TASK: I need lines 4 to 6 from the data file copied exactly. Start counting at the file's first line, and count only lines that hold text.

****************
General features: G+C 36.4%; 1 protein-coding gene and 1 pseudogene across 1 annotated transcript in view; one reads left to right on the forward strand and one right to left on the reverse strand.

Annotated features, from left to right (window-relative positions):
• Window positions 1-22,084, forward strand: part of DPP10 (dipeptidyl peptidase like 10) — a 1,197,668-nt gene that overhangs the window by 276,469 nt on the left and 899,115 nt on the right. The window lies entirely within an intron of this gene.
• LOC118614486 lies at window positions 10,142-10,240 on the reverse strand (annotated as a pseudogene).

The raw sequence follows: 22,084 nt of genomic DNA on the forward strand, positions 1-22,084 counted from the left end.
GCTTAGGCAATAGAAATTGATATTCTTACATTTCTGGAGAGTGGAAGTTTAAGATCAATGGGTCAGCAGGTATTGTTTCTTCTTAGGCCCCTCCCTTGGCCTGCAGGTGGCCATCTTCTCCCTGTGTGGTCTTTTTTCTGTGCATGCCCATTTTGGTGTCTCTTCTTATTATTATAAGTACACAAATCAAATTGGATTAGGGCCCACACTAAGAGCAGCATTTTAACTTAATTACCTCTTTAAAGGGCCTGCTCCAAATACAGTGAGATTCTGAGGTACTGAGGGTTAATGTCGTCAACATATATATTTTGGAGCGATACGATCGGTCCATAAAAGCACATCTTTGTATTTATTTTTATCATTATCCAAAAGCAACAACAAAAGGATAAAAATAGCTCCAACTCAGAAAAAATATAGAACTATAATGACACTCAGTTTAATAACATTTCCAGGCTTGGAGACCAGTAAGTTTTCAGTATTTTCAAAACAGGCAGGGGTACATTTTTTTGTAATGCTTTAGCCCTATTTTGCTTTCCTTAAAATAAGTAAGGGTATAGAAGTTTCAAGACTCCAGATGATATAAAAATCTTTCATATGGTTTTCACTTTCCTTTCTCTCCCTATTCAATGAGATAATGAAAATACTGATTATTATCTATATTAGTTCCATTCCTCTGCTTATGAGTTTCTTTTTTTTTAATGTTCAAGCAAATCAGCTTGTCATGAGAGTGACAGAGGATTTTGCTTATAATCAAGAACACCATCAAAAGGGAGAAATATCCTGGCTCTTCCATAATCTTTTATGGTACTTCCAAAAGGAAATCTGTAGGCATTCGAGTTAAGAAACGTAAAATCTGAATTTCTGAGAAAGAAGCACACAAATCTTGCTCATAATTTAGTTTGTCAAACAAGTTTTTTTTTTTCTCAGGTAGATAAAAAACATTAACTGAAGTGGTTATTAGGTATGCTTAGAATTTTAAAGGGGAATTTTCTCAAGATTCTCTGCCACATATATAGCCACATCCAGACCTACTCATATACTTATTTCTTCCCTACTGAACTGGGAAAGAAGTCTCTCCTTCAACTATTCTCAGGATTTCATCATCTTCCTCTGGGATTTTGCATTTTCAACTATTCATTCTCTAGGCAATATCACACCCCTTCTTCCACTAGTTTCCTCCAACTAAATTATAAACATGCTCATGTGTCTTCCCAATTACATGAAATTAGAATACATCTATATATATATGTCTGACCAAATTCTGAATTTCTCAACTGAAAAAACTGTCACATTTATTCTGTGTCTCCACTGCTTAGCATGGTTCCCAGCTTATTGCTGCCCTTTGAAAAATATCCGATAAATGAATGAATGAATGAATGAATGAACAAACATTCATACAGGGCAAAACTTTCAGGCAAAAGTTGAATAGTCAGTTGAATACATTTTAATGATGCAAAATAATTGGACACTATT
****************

• LOC118614486 lies at window positions 10,142-10,240 on the reverse strand (annotated as a pseudogene).

The raw sequence follows: 22,084 nt of genomic DNA on the forward strand, positions 1-22,084 counted from the left end.
GCTTAGGCAATAGAAATTGATATTCTTACATTTCTGGAGAGTGGAAGTTTAAGATCAATGGGTCAGCAGGTATTGTTTCTTCTTAGGCCCCTCCCTTGGCCTGCAGGTGGCCATCTTCTCCCTGTGTGGTCTTTTTTCTGTGCATGCCCATTTTGGTGTCTCTTCTTATTATTATAAGTACACAAATCAAATTGGATTAGGGCCCACACTAAGAGCAGCATTTTAACTTAATTACCTCTTTAAAGGGCCTGCTCCAAATACAGTGAGATTCTGAGGTACTGAGGGTTAATGTCGTCAACATATATATTTTGGAGCGATACGATCGGTCCATAAAAGCACATCTTTGTATTTATTTTTATCATTATCCAAAAGCAACAACAAAAGGATAAAAATAGCTCCAACTCAGAAAAAATATAGAACTATAATGACACTCAGTTTAATAACATTTCCAGGCTTGGAGACCAGTAAGTTTTCAGTATTTTCAAAACAGGCAGGGGTACATTTTTTTGTAATGCTTTAGCCCTATTTTGCTTTCCTTAAAATAAGTAAGGGTATAGAAGTTTCAAGACTCCAGATGATATAAAAATCTTTCATATGGTTTTCACTTTCCTTTCTCTCCCTATTCAATGAGATAATGAAAATACTGATTATTATCTATATTAGTTCCATTCCTCTGCTTATGAGTTTCTTTTTTTTTAATGTTCAAGCAAATCAGCTTGTCATGAGAGTGACAGAGGATTTTGCTTATAATCAAGAACACCATCAAAAGGGAGAAATATCCTGGCTCTTCCATAATCTTTTATGGTACTTCCAAAAGGAAATCTGTAGGCATTCGAGTTAAGAAACGTAAAATCTGAATTTCTGAGAAAGAAGCACACAAATCTTGCTCATAATTTAGTTTGTCAAACAAGTTTTTTTTTTTCTCAGGTAGATAAAAAACATTAACTGAAGTGGTTATTAGGTATGCTTAGAATTTTAAAGGGGAATTTTCTCAAGATTCTCTGCCACATATATAGCCACATCCAGACCTACTCATATACTTATTTCTTCCCTACTGAACTGGGAAAGAAGTCTCTCCTTCAACTATTCTCAGGATTTCATCATCTTCCTCTGGGATTTTGCATTTTCAACTATTCATTCTCTAGGCAATATCACACCCCTTCTTCCACTAGTTTCCTCCAACTAAATTATAAACATGCTCATGTGTCTTCCCAATTACATGAAATTAGAATACATCTATATATATATGTCTGACCAAATTCTGAATTTCTCAACTGAAAAAACTGTCACATTTATTCTGTGTCTCCACTGCTTAGCATGGTTCCCAGCTTATTGCTGCCCTTTGAAAAATATCCGATAAATGAATGAATGAATGAATGAATGAACAAACATTCATACAGGGCAAAACTTTCAGGCAAAAGTTGAATAGTCAGTTGAATACATTTTAATGATGCAAAATAATTGGACACTATT